Éditorial – Lab competition
Militant dances permeate the 2020 Lab Competition: against totalitarianism, racial discrimination and gender inequality.
At the end of the 20th century, Michel Foucault tied the question of the body to that of power and institutions. He brought to light numerous tactics aimed at controlling bodies by dispersing them and locking them down in space and time. Bodies policed by a body police as it were. But now, with little regard for custom, some artists go against these facts while at the same time imperiling the diktats of the established order. Consequently, nothing seems as political as dancing bodies… The dancers of Swinguerra, in Recife, in a Brazil run by Bolsonaro’s extreme right-wing, perfectly illustrate this through Barbara Wagner and Benjamin de Burca‘s dazzling direction. Protest, resistance, the opposing powers unleash their strength. Steeped in the sensory, the two artists who are no strangers to contemporary art (the Venice Biennial, 2019) offer audiences the opportunity to experience unique ways of being, of feeling and testing themselves. Imperceptibly, they allow an agile mind to breathe again, far from ultra-conservatism.
Zombies, directed by the aptly-named Baloji, which means “sorcerer” in Swahili, compounds the dogged will to freedom in a dystopian Kinshasa where the codes of the Malian photographer Malick Sidibé are evident. Sidibé was able to capture the vitality of Bamako’s youth in the 1960s. Dance is a weapon, and when joined to music, they become a vector for transforming the world.
Deep within the crowd, the same yearning for freedom is felt by the dancers of Cultes, a film by the artists’ collective (La) Horde that specializes in choreography. (La Comédie de Clermont put them on the bill in October 2019 and they took over management of Marseille’s Ballet national a few months ago.)
The body is celebrating and gloating, and the young protagonists of Acid Rain (by Tomek Popakul who returns to the Lab Competition after his first selection in 2014 with Ziegnort) gather in the forest to the sound of the same music but escape jubilation and participating in the high mass of consumerism. With his singular stroke – at once crude and colorful – and a narrative style that resembles the best graphic novels, the young filmmaker who hails from Poland (the country being honored this year with a rich retrospective) shows a rare maturity.
In the Competition’s other Polish film, the horse and rider in Duszyczka, flayed like an anatomical exhibit by Doctor Fragonard (the painter’s brother), cross a fantastical, frightening existence, dramatically recalling the horsemen of the Apocalypse. The agonizing world of Barbara Rupik, the filmmaker, is full of senseless preparations, grim decompositions, confusion between the nature of man and the nature of the night. These creatures illustrate the anxiety of our times through sickly beautiful frescoes.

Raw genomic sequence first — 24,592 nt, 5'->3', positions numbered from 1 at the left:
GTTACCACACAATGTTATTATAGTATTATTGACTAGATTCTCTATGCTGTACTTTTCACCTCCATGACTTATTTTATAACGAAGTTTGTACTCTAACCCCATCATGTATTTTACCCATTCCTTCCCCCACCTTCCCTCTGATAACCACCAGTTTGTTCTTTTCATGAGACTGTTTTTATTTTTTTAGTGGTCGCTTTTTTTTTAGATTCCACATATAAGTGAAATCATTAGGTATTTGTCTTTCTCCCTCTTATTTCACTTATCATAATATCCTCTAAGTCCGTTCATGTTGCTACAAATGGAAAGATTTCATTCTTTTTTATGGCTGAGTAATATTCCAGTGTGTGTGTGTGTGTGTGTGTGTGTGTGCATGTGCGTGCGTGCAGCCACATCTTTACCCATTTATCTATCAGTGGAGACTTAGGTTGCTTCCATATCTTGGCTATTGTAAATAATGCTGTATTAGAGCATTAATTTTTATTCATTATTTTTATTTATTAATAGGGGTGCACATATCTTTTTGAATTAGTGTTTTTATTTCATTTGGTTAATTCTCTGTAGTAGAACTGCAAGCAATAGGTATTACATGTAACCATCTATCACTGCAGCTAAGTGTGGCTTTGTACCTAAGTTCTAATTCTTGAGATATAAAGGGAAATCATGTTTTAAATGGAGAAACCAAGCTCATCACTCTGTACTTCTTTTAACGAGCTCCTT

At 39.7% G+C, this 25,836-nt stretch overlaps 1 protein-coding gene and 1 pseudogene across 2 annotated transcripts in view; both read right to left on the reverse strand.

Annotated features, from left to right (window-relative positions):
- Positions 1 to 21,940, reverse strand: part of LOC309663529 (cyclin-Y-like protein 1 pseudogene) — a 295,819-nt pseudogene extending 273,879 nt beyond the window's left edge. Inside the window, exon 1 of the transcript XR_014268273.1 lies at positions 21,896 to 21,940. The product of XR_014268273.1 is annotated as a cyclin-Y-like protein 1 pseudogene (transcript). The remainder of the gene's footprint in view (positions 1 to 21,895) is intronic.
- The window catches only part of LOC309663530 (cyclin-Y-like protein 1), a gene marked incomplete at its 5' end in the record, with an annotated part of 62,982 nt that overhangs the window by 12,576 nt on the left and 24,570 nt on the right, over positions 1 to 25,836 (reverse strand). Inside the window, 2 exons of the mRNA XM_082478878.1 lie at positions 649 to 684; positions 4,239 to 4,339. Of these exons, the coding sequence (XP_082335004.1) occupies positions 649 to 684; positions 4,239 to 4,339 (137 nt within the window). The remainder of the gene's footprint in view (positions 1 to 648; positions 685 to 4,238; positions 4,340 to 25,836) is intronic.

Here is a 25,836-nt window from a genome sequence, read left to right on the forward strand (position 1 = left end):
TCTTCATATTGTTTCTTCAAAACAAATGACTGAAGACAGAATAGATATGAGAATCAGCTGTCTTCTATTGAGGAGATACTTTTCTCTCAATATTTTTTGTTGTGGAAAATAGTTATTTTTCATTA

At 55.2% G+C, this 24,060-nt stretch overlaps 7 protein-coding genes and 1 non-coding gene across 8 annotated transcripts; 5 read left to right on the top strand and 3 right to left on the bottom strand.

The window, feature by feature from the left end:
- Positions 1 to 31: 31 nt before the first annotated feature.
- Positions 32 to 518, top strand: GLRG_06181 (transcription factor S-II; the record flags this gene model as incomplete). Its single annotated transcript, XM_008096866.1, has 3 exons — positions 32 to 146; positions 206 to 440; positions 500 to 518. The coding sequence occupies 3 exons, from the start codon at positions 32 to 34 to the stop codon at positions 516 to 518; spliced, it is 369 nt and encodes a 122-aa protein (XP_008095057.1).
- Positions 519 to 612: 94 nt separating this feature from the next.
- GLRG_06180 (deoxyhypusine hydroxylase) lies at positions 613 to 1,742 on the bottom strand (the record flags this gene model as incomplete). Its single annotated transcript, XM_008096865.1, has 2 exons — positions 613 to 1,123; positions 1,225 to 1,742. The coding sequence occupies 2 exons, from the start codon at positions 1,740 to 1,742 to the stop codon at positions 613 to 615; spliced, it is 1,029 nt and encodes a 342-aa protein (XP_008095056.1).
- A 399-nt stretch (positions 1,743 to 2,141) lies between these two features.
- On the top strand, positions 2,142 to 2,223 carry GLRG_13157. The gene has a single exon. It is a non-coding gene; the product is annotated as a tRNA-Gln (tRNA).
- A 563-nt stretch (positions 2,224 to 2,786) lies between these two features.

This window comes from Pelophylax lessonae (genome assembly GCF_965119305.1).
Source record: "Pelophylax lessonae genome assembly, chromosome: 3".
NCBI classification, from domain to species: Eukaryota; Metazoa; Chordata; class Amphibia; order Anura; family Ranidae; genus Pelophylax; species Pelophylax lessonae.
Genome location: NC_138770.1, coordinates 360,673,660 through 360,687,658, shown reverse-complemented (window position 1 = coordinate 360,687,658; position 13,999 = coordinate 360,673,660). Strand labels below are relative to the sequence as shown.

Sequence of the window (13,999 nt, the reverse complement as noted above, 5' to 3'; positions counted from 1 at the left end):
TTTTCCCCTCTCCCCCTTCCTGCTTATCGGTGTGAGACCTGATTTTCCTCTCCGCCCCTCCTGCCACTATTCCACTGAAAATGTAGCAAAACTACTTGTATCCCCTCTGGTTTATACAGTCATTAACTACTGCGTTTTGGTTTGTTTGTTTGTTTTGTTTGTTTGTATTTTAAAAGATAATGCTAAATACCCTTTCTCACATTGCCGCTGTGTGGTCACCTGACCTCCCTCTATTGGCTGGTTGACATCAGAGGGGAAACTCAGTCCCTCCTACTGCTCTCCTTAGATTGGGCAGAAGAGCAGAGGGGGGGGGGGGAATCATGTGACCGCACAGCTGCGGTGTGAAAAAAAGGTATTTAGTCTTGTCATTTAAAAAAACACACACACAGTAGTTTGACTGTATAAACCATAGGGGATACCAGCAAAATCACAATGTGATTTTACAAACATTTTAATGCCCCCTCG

Just as disturbing is the character in Tomorrow I Will Be Dirt, by the Englishman Robert Morgan (who continues the story begun in Jörg Buttgereit’s feature-length horror film Schramm) who seems obsessed with preserving his cohesiveness. It’s difficult for him to alter the masses of shapeless material that he savagely tries to model into a legitimate face and body. Morgan makes his film truly burn, following on the heals of Bobby Yeah (winner of our Special Jury Prize in 2012), and The Cat With Hands (part of the International Competition in 2002).
Our retinas are also going to disintegrate with the return of Thorsten Fleisch and his Mustererkenntnis to competition. In 2008 the Lab welcomed the visual explosion of Energie! (which can be found on the DVD 10 ans de labo, released by Potemkine and agnès b.). This film pushes the limits of retinal persistence in an intensely immersive experience. Not for anyone suffering from epilepsy.
Winner of the Lab Grand Prize for two straight years, Pang-Chuan Huang is now offers us his third film Yoakemae no koimonogatari which he co-directed with Chunni Lin (whose film Yen Yen was in competition in Clermont-Ferrand in 2015). The young Taiwanese artist is a former student at Tourcoing’s Le Fresnoy – National Studio of Contemporary Arts. He pursues a remarkable approach to documentaries, full of delicacy and subtle work on analogue images, which has become his signature.
This year, the filmmakers in the Lab Competition will surprise you with their inventive, imaginative abilities to disrupt the perceptible order of the world. After being around for nearly twenty years, the Lab remains a unique filter for retranscribing our era.
29 selected films
14 countries represented
6 live actions
4 experimental films
4 first films